6. Cox, John C & Ingersoll, Jonathan E, Jr & Ross, Stephen A, 1985. "A Theory of the Term Structure of Interest Rates," Econometrica, Econometric Society, vol. 53(2), pages 385-407, March.
  7. Brown, Stephen J & Dybvig, Philip H, 1986. " The Empirical Implications of the Cox, Ingersoll, Ross Theory of the Term Structure of Interest Rates," Journal of Finance, American Finance Association, vol. 41(3), pages 617-30, July.
  8. Huizinga, John & Mishkin, Frederic S., 1986. "Monetary policy regime shifts and the unusual behavior of real interest rates," Carnegie-Rochester Conference Series on Public Policy, Elsevier, vol. 24(1), pages 231-274, January.
  9. Newey, Whitney K & West, Kenneth D, 1987. "A Simple, Positive Semi-definite, Heteroskedasticity and Autocorrelation Consistent Covariance Matrix," Econometrica, Econometric Society, vol. 55(3), pages 703-08, May.
  10. Cecchetti, Stephen G, 1988. "The Case of the Negative Nominal Interest Rates: New Estimates of the Term Structure of Interest Rates during the Great Depression," Journal of Political Economy, University of Chicago Press, vol. 96(6), pages 1111-41, December.
  11. Dickey, David A & Fuller, Wayne A, 1981. "Likelihood Ratio Statistics for Autoregressive Time Series with a Unit Root," Econometrica, Econometric Society, vol. 49(4), pages 1057-72, June.
  12. Robert B. Barsky, 1986. "The Fisher Hypothesis and the Forecastability and Persistence of Inflation," NBER Working Papers 1927, National Bureau of Economic Research, Inc.
  13. Bernanke, Ben & Gertler, Mark, 1989. "Agency Costs, Net Worth, and Business Fluctuations," American Economic Review, American Economic Association, vol. 79(1), pages 14-31, March.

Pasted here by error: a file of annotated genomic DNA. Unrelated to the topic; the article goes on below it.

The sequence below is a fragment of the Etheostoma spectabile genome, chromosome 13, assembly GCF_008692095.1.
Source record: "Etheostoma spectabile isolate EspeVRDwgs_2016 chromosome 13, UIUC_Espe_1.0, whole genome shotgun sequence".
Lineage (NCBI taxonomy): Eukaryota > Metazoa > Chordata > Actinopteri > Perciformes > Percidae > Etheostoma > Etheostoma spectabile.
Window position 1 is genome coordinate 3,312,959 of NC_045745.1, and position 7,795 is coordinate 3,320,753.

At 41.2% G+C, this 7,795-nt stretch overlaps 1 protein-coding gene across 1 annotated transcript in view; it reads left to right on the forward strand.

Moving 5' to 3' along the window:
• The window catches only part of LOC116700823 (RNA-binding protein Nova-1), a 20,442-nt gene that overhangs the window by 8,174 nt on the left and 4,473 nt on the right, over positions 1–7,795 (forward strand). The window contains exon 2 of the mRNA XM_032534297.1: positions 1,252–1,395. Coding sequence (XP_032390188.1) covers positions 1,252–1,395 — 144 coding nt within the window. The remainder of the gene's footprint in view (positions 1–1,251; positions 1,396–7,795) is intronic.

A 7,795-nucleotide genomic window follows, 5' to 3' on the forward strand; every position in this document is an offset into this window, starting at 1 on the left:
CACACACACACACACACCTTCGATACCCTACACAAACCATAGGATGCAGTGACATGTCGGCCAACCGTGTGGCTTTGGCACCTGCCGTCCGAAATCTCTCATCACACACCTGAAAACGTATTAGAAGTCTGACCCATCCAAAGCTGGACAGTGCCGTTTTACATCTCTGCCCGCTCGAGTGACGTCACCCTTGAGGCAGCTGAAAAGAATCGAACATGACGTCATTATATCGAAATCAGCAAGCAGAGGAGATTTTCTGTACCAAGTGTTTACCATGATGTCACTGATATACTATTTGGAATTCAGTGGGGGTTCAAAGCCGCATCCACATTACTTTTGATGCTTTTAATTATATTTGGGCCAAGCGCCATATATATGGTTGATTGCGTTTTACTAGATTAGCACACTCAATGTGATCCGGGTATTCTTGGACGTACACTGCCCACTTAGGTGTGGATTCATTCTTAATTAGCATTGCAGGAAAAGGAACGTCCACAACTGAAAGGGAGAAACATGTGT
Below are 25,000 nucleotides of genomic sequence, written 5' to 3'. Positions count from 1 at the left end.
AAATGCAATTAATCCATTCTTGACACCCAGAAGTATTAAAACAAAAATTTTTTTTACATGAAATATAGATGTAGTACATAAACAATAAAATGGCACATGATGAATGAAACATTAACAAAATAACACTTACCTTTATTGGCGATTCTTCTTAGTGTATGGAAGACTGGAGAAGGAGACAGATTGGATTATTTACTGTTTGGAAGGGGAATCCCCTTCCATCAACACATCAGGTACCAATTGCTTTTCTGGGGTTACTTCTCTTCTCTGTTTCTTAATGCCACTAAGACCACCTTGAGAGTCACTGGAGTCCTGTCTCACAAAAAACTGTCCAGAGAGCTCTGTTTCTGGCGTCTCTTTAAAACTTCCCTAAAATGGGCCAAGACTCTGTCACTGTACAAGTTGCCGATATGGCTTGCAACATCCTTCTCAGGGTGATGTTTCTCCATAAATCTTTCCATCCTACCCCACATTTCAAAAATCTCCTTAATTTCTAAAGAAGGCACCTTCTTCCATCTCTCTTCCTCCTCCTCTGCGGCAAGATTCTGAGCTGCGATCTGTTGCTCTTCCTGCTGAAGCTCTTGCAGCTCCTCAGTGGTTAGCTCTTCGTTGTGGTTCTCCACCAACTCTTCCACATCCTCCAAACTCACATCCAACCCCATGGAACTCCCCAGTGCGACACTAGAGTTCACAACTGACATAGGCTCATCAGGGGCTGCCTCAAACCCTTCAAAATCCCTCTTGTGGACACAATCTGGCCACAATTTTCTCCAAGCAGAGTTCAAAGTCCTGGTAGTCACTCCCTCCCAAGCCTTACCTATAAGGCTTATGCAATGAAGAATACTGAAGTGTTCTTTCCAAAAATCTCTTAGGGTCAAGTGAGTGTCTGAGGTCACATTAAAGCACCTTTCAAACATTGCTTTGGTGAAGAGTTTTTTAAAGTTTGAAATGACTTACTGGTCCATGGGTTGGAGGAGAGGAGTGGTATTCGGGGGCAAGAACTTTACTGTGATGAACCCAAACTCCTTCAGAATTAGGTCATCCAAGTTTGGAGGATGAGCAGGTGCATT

14. Hamilton, James D., 1987. "Monetary factors in the great depression," Journal of Monetary Economics, Elsevier, vol. 19(2), pages 145-169, March.
  15. Campbell, John Y & Mankiw, N Gregory, 1987. "Are Output Fluctuations Transitory?," The Quarterly Journal of Economics, MIT Press, vol. 102(4), pages 857-80, November.
  16. Lucas, Robert E, Jr & Rapping, Leonard A, 1969. "Real Wages, Employment, and Inflation," Journal of Political Economy, University of Chicago Press, vol. 77(5), pages 721-54, Sept./Oct.
  17. Bordo, Michael David & Ellson, Richard Wayne, 1985. "A model of the classical gold standard with depletion," Journal of Monetary Economics, Elsevier, vol. 16(1), pages 109-120, July.
Full references (including those not matched with items on IDEAS)

This item is not listed on Wikipedia, on a reading list or among the top items on IDEAS.

When requesting a correction, please mention this item's handle: RePEc:nbr:nberwo:3174. See general information about how to correct material in RePEc.

For technical questions regarding this item, or to correct its authors, title, abstract, bibliographic or download information, contact: ()

If you have authored this item and are not yet registered with RePEc, we encourage you to do it here. This allows to link your profile to this item. It also allows you to accept potential citations to this item that we are uncertain about.

If references are entirely missing, you can add them using this form.

If the full references list an item that is present in RePEc, but the system did not link to it, you can help with this form.

If you know of missing items citing this one, you can help us creating those links by adding the relevant references in the same way as above, for each refering item. If you are a registered author of this item, you may also want to check the "citations" tab in your profile, as there may be some citations waiting for confirmation.

Please note that corrections may take a couple of weeks to filter through the various RePEc services.

This information is provided to you by IDEAS at the Research Division of the Federal Reserve Bank of St. Louis using RePEc data.